There once were two watchmakers, named Hora and Tempus, who made very fine watches. The phones in their workshops rang frequently and new customers were constantly calling them. However, Hora prospered while Tempus became poorer and poorer. In the end, Tempus lost his shop. What was the reason behind this?
The watches consisted of about 1000 parts each. The watches that Tempus made were designed such that, when he had to put down a partly assembled watch, it immediately fell into pieces and had to be reassembled from the basic elements. Hora had designed his watches so that he could put together sub-assemblies of about ten components each, and each sub-assembly could be put down without falling apart. Ten of these sub-assemblies could be put together to make a larger sub-assembly, and ten of the larger sub-assemblies constituted the whole watch.
I am reasonably sure that most software people reading this little parable would be inclined to nod. For sure, modularity is and always has been a hugely desirable trait in our attempts at software development and design.
In fact, though, I would suggest that the overwhelming majority of software projects today follow the example of Tempus, who lost his shop, rather than Hora. Why?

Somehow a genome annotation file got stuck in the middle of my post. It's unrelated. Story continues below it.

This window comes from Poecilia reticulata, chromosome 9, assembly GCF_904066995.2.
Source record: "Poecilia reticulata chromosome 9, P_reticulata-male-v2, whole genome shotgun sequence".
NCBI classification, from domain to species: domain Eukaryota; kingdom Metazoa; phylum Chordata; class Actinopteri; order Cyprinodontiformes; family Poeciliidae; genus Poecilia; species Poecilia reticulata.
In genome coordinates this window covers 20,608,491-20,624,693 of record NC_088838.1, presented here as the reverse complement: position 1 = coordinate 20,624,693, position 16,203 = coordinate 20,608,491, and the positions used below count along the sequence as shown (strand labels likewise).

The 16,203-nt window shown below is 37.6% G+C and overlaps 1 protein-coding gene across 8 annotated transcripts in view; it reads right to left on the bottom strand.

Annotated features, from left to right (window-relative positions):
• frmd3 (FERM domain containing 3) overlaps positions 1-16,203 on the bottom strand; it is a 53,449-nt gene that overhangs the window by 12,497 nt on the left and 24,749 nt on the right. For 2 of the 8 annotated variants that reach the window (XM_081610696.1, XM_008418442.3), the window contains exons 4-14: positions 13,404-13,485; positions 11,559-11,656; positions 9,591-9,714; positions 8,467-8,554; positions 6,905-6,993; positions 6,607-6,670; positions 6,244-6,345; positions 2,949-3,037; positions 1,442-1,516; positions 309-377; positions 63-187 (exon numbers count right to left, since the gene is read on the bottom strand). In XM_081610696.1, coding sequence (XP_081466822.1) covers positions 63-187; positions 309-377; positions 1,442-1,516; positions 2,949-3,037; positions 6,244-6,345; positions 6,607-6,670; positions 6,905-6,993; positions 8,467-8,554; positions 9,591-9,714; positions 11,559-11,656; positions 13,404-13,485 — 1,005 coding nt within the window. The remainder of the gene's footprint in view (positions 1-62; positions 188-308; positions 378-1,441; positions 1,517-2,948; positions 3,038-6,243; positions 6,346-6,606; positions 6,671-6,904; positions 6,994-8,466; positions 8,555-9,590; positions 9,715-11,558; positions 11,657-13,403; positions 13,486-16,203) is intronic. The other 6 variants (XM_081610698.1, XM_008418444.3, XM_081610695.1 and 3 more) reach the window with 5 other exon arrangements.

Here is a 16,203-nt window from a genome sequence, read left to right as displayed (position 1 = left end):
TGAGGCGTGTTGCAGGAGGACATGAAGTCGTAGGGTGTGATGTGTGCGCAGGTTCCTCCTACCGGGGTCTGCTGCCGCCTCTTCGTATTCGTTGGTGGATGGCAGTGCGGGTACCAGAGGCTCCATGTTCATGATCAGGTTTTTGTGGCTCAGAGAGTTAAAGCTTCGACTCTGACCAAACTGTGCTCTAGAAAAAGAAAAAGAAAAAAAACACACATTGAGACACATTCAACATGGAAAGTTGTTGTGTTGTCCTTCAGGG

Because, mostly, we only pay attention to aspects of modularity and component-ness at two levels of granularity: low-level code (classes, methods) at one end of the spectrum, and unit of deployment (jar, dll) at the other. Everything in between we tend to treat as a largely amorphous blob comprising hundreds or even thousands of interacting entities. Even in those case where we do have meaningful abstractions/layers between the low-level code and and the unit of deployment, these are generally invisible and unmeasured. In this context it is hardly surprising that they will tend to degrade over time.
Simon’s parable was one of the key drivers behind Koestler’s theory of holons and holarchy. I will follow up on this – and its (to my mind) huge relevance to software thinking today – in a future post.